Which Portland? This Interactive Map Shows All the Duplicate Place Names in the U.S.

These aren't even the only Portlands.
These aren't even the only Portlands. / CSA Images/Getty Images

At various points in history, people in Oregon, Maine, and a number of other states asked themselves the following question: What should we call the land around the port? And the answer was simply “Portland.”

You can decide for yourself whether that reflects an admirable utilitarian sensibility or a shameful lack of creativity. What isn’t up for debate is how common the trend is.

There are 17 Portlands in the U.S., two each in Wisconsin and Colorado. Not all of them are technically named due to the presence of a port; Indiana’s Portland, for example, is literally just named after Portland, Maine. There are 15 Parises (again, two in Wisconsin) and 12 Wyomings, including the state itself (yet again, two are in Wisconsin).

In many cases, context clues will tell you which duplicate someone’s talking about. When a new acquaintance you meet in Manhattan says they live in Brooklyn, they almost definitely mean the borough right across the East River, rather than any of the country’s other dozen or so Brooklyns (three of which are in Wisconsin).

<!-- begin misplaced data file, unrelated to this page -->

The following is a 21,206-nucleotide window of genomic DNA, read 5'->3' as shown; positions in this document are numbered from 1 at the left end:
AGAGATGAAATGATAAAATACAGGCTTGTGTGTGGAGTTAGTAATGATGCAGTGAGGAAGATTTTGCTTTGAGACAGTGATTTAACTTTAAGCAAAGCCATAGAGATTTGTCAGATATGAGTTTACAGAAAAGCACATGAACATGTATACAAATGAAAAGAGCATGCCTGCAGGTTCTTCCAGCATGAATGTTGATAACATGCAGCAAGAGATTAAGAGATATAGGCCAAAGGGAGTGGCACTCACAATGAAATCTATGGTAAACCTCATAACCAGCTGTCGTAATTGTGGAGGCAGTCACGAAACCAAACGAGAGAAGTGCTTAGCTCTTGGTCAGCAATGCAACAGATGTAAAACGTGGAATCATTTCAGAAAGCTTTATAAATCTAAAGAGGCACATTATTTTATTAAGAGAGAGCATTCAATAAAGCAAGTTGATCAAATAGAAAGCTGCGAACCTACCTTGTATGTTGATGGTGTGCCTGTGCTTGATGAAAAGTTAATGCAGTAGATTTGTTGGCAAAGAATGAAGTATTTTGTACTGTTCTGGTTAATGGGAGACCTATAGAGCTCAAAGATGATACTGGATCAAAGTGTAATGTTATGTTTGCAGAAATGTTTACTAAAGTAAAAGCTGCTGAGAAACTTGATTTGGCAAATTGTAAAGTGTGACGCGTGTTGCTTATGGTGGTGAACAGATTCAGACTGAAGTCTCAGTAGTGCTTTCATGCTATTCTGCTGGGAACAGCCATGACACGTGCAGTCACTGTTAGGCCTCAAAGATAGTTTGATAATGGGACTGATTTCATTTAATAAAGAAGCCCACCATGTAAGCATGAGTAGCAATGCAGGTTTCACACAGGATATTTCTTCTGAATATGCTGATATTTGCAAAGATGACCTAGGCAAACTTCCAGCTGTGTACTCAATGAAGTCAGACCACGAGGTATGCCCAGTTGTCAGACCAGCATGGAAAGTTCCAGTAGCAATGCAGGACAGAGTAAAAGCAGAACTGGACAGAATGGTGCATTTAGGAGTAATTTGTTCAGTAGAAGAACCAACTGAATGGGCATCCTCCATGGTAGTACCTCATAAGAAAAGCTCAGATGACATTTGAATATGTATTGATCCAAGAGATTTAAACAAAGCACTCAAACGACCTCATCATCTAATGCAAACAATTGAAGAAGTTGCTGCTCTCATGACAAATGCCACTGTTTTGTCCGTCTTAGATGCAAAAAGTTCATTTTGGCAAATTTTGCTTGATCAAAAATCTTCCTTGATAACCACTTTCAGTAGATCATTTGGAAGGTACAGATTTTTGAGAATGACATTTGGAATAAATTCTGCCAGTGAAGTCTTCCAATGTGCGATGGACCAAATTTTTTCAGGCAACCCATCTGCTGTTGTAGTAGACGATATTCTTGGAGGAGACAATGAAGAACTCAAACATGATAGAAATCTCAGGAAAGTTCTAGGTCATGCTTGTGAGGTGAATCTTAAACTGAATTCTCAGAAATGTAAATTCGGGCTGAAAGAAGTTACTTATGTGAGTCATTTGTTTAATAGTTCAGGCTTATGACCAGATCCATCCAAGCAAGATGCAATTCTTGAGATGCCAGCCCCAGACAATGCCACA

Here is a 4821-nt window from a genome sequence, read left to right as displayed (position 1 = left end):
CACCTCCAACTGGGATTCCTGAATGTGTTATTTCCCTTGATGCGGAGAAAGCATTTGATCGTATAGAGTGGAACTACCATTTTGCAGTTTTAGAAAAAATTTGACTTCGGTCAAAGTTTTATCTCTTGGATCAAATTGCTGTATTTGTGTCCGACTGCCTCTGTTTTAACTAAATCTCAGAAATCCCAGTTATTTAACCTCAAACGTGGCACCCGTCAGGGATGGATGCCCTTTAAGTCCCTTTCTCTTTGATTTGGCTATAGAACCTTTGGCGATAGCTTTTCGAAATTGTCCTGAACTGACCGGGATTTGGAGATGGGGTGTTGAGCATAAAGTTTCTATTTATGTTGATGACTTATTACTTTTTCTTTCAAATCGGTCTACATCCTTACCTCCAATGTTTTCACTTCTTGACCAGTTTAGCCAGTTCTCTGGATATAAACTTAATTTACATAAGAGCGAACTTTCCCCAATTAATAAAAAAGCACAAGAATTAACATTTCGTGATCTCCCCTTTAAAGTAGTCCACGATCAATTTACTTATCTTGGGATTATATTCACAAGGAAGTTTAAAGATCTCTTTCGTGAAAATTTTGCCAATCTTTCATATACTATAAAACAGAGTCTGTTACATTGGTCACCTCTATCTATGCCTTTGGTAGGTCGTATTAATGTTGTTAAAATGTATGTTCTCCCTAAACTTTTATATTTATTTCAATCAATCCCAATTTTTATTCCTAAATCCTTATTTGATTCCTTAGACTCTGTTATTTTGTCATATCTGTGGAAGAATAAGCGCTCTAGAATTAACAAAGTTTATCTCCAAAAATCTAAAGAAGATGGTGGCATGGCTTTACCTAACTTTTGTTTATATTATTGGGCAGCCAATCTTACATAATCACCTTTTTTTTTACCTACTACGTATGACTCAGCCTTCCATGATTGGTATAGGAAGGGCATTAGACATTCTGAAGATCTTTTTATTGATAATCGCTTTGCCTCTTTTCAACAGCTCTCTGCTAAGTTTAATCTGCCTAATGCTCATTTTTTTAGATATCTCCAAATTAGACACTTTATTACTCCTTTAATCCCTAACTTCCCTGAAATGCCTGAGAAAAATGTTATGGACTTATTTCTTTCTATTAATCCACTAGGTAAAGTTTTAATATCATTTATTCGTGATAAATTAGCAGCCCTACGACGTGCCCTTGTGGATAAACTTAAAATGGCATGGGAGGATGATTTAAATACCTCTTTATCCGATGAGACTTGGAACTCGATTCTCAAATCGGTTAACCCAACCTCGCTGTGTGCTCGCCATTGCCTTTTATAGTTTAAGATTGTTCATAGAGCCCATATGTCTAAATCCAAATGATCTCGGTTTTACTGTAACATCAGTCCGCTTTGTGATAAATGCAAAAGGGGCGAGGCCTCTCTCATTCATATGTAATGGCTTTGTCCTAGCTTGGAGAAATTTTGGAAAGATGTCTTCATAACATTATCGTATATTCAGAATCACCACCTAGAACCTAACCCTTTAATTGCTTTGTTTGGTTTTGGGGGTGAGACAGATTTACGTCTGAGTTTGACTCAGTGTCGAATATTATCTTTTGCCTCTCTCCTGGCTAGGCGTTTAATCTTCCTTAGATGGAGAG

But it’s not always quite that clear—so The Pudding’s Russell Samora, with help from Michelle McGhee, developed an interactive map to help you. Type in a place name, and the map will show you all the U.S. locales with that name, identifying which one is most likely to be referenced in any given county. Those probabilities are determined by three factors: proximity to the place, the place’s population, and the length of the place’s Wikipedia page, the last of which adds “an extra layer of nuance for the cultural importance/awareness of places that may not have a large population,” the site explains.

Places outside the U.S. are included when relevant. Enter Pluto, for example, and the map will show you a red radius around Pluto, West Virginia. Within that radius, a mention of Pluto most likely refers to the West Virginia spot. But beyond the circle, you’re probably dealing with Pluto the dwarf planet.

The creators specify that the tool’s conclusions aren’t set in stone. “Please note that this is a very opinionated take on answering this question. Consider it a conversation starter, not ender,” the site reads. You can even submit feedback to help them expand or improve their location feedback.

Learn more and explore the map for yourself here.